Alex Roarty | September 14, 2020 Generation Z loathes him. Millennials overwhelmingly back his opponent. And even once-supportive seniors have turned away. As his turbulent re-election bid enters its final phase, President Donald Trump has been hindered by lackluster approval from most generations of voters — with one important exception. In poll after poll of…

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Turnout among all groups tends to rise and fall together. Robert Griffin | September 4, 2020 The lead that former vice president Joe Biden has held over President Trump since he became the presumptive Democratic nominee — confirmed this past week in a number of high-quality post-convention polls — has been almost shockingly stable, given the pandemic,…

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The Atlantic

Education remains the most important dividing line in America. Ronald Brownstein | May 21, 2020 For all the focus on the gender gap, the diploma divide over Donald Trump is looming as an even greater factor in the 2020 presidential race—just as it was in 2016. Amid the coronavirus outbreak, women generally express more financial…

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Human Rights Campaign

Lucas Acosta | March 9, 2020 Today, HRC released its March Voter Snapshot giving insight into the power of LGBTQ and Equality Voters in the remaining March primary and caucus states. Click here for the March State Voter Snapshot So far this primary season, LGBTQ voters have turned out in record numbers. In early states like New…

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Washington Monthly

Most notably, for all the talk of how a Democratic nominee must drive voter turnout, the Democrats who flipped seats in 2018 did so primarily by winning back votes rather than by turning out new voters. According to the data firm Catalist, even though there were 14.4 million new voters in 2018 who supported Democrats by a 60 percent to percent margin, changing voter choice accounted for 4.5 percent of the 5.0 percent shift in Democrat’s favor from 2016 to 2018. In other words, Trump voters who supported Democrats in 2018 were 90 percent responsible for the blue wave while increased turnout was 10 percent responsible. Why shouldn’t Democrats try to follow the same path to success in 2020?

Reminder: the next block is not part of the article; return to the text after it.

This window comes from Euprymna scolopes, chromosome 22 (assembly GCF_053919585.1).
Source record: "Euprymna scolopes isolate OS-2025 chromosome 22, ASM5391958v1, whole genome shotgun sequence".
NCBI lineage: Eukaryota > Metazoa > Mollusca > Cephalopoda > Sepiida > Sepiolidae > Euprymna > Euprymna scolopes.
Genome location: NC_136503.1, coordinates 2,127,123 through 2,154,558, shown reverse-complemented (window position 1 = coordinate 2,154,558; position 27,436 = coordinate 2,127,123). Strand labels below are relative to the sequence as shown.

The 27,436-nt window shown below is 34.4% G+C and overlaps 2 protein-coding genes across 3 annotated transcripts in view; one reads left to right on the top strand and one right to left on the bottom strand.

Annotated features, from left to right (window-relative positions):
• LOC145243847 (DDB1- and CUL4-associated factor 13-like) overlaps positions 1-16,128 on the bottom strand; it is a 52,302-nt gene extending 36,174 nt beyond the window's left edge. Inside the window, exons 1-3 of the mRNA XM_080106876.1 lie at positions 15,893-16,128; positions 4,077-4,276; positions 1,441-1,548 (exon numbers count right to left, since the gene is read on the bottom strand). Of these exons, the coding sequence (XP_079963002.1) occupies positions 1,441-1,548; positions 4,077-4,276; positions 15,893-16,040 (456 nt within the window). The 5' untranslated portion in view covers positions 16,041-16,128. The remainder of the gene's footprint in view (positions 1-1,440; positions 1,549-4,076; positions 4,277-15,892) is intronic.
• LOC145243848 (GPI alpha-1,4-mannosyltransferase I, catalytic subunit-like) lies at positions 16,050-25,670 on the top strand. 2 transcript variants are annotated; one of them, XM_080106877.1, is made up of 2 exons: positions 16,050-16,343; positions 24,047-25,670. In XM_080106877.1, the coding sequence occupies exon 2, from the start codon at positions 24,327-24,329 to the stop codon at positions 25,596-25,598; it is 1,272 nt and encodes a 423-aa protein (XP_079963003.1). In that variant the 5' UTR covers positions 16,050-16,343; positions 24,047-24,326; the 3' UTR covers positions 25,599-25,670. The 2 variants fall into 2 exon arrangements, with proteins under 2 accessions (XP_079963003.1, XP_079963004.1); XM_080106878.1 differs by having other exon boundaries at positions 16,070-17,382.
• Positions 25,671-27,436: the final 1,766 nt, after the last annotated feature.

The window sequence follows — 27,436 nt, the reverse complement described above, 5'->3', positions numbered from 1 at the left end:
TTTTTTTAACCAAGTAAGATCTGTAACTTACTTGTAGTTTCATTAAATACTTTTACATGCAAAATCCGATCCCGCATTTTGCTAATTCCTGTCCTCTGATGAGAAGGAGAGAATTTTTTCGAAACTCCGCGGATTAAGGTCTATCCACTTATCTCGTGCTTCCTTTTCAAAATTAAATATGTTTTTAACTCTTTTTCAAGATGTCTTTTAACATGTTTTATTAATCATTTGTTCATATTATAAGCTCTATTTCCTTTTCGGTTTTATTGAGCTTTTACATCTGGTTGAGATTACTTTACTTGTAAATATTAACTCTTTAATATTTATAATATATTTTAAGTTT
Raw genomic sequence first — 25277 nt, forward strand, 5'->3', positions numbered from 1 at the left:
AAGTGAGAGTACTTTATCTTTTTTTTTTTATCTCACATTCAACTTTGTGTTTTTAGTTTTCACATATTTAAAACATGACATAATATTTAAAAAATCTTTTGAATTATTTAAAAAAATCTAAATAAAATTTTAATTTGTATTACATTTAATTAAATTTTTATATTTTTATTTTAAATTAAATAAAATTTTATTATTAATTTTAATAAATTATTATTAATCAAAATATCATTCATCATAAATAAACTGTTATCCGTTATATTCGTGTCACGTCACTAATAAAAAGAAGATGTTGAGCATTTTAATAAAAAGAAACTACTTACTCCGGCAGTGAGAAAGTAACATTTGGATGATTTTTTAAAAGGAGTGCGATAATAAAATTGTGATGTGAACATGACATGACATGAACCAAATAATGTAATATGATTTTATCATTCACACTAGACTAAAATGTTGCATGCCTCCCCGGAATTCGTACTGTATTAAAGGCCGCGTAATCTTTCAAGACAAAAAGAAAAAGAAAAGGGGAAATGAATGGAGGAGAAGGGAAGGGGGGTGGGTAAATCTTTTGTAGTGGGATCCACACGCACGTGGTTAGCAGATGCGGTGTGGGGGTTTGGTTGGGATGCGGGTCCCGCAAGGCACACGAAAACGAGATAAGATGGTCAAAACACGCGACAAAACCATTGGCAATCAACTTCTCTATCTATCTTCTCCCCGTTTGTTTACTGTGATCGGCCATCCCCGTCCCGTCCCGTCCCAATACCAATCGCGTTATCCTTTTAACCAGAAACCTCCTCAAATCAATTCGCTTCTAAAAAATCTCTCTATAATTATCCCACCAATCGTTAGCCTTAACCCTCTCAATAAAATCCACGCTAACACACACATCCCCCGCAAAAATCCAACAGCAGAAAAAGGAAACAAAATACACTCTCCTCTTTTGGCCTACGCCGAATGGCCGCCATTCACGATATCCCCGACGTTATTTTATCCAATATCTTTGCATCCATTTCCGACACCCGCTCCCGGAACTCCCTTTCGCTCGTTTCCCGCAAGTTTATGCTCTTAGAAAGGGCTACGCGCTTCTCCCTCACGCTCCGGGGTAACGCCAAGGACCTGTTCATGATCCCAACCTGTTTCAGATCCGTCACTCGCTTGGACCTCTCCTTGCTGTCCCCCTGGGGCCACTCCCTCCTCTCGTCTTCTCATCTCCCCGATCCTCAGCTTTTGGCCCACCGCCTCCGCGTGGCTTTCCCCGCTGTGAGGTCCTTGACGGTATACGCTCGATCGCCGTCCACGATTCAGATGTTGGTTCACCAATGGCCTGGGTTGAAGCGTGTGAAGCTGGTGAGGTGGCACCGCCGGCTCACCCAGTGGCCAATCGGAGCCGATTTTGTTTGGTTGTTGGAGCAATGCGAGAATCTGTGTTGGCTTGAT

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A recent study by the data firm Catalist suggests that liberals made up a disproportionate share of the turnout increase, even in Repubican-leaning and swing districts. The study found that the 2018 electorate looked much more like the electorate in a presidential year than a typical midterm (in other words, more liberal) and that “young voters and voters of color, particularly Latinx voters, were a substantially larger share of the electorate than in past midterms.”

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Five Thirty Eight

Catalist, a Democratic data firm, recently found that the shifts in vote margin from 2012 to 2016 in many swing states were predominantly driven by changes in vote choice rather than changes in turnout. According to their analysis, the change in vote margin in the three key states of Michigan, Pennsylvania and Wisconsin could mostly be explained by people shifting which party they voted for, rather than by changes in turnout.

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Lanae Erickson | September 10, 2019 For years, left-wing candidates and pundits have complained that the big problem with the Democratic Party is that it just doesn’t energize progressives. The argument goes like this: If you nominate a self-described socialist or a true champion of far-left policies, you’ll mobilize a hidden treasure trove of progressive voters who…

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